As BrightonSEO will tell you themselves, this marketing conference was built on the desire to talk at length about interesting stuff that people outside our industry find enormously boring. For a digi-agency like Brew, it’s an annual event that everyone in the office is desperate to attend.
But seriously, over the years Brighton SEO is a conference on the digital marketing calendar that has consistently delivered. No other festival quite makes us Brew people feel at home like this one.
Perhaps it’s that mixture of geek, creativity and cool. Or maybe it’s the thought of spending a couple of days by the sea – after all, we do live a stone’s throw from the actual monument which marks the geographical centre of England!
Or maybe it’s the food. Yes, that’s it. It’s the food!
Whatever the case here we decided to spend the full three days at BrightonSEO 2023 and were ridiculously excited about what was to come.
I had a ticket for Thursday and Friday having never ‘done’ a Thursday before. I was immediately rewarded for taking a punt on the extra day with a range of talks that really delivered, touching on a few ongoing themes prevalent through the conferences I’d attend over the next couple of days.
A side note: I tried hard not to include ChatGPT in these themes, but safe to say it was a topic that ran through everything – just when you thought it wasn’t going to be mentioned in a talk, there it was on the final slide or in the final point. Always referenced and ever-present.
My take-away themes therefore are:
- How to recycle and make your content scalable
- Don’t chase the Google Algorithm
- Think about customer intent
1. How to recycle and make your content scalable
Dale Bertrand instructed us to ‘stop writing SEO articles’ in his ‘Templated content that ranks’ talk. It wasn’t what I was expecting (in a good way) in that it armed me with a ton of ideas for content creation:
- Collection pages
- Niche buying guides
- Targeted service pages
- Comparison content
- Niche calculators
His method being – harvest data, build a page template, write copy (and/or use ChatGPT of course) and generate pages.
On Friday Phil Nottingham showed us ‘How to turn an unloved YouTube into a generation machine.’ His acronym TEA TEA drew me straight in (of course). In fact, unsurprisingly, I actually had a tea in my hand when he was talking through them.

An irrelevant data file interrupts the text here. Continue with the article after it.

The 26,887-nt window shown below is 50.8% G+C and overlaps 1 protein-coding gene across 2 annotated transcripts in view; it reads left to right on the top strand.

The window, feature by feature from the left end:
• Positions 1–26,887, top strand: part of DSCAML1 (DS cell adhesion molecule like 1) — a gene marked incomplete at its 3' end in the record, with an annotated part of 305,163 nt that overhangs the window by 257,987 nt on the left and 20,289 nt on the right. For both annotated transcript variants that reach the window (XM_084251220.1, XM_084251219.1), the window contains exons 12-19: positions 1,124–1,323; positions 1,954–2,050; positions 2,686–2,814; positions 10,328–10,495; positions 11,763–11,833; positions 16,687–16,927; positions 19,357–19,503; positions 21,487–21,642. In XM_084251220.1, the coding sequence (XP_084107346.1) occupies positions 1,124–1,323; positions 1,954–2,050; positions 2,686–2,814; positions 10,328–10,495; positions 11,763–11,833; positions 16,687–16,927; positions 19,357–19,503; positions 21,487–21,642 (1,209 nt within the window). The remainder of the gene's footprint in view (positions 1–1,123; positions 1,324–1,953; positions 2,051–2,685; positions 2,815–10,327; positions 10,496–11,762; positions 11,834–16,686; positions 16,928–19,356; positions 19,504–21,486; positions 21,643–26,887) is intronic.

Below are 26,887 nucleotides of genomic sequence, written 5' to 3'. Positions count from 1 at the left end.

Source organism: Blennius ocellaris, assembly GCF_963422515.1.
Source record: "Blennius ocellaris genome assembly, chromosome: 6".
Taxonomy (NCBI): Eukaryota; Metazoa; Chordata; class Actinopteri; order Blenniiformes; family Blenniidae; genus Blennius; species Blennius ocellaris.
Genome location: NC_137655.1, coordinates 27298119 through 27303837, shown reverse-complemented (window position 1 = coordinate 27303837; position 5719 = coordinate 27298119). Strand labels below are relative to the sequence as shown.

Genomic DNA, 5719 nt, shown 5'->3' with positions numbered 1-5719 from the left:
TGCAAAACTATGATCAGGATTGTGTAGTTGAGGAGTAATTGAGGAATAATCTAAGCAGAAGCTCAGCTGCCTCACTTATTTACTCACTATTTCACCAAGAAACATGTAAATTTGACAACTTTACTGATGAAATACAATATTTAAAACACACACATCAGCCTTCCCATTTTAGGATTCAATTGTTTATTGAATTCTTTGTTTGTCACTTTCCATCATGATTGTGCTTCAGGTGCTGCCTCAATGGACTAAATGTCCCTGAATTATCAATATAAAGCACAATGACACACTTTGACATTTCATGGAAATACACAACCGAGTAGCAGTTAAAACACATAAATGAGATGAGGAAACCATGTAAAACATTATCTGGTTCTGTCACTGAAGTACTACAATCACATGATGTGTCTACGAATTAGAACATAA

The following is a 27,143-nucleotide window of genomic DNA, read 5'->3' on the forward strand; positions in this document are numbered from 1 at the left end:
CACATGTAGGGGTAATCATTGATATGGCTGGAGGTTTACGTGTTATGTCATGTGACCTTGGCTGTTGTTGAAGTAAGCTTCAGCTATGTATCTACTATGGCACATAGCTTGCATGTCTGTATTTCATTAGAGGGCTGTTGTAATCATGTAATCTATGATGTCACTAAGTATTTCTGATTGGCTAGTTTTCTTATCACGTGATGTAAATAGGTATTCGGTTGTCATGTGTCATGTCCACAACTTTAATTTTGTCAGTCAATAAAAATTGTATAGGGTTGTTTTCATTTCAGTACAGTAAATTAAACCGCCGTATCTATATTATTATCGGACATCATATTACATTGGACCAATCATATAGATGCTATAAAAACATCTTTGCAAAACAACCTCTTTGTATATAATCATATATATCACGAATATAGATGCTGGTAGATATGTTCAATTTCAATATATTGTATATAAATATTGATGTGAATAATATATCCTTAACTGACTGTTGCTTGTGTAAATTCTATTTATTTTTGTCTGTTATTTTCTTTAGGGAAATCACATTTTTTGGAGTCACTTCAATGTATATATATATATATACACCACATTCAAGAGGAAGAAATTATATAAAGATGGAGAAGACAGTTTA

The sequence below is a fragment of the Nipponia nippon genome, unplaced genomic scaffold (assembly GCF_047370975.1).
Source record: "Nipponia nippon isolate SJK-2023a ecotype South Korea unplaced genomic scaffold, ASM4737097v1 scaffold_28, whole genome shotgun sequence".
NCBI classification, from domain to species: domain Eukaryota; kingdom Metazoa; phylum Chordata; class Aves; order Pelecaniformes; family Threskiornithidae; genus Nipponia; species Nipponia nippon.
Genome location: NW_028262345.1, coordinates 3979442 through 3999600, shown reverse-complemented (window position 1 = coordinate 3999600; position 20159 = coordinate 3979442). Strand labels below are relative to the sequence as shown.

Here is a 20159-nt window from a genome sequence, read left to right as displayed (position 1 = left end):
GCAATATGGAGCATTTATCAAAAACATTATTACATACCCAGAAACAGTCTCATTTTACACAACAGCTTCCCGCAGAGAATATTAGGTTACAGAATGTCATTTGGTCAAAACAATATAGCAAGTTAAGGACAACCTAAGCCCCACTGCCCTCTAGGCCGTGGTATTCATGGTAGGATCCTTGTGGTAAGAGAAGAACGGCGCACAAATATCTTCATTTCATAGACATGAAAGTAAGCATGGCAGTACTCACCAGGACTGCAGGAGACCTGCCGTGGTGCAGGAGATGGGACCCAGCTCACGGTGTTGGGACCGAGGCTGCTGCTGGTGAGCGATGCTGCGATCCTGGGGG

His six simple steps are:
- Define channel value proposition
- Keyword and market research
- Cut, reframe and edit existing videos
- Design new thumbnails
- Include CTAs and external links
- Rank videos in organic search
It really hit home this one and battered me with practical information. As soon as I got back to my desk I started examining existing YouTube content with fresh eyes and renewed plans.
2. Don’t chase the Google algorithm
The quite brilliant Areej Abuali explained in her keynote on Thursday evening (just before quite possibly the best pizza I’ve ever had), whilst some updates were good for Google, there’s only so much we can control.
There’s our website, our competitors’ websites and Google. Out of all these we can only impact our website. Our priorities should lie with our audience and not Google. We’re not just optimising for Google we’re optimising for user discovery. Wise words from Areej.
SEO superhero Carrie Rose blew us all away with her talk on owning TikTok, Interest and YouTube SERPs.
‘Things are changing’ she explained. Google is telling us that demand is declining across a range sectors. But that’s not necessarily the case at all. People are using new channels for search. Festival gear is up 3% on Google and 200% up in Pinterest. Garden furniture is 40% down on Google but users are hitting Pinterest and TikTok for this information.
Her take on this:
- Most SEOs are chasing Google
- But actually, Google is chasing users
- We’re moving faster than Google
3. Think about customer intent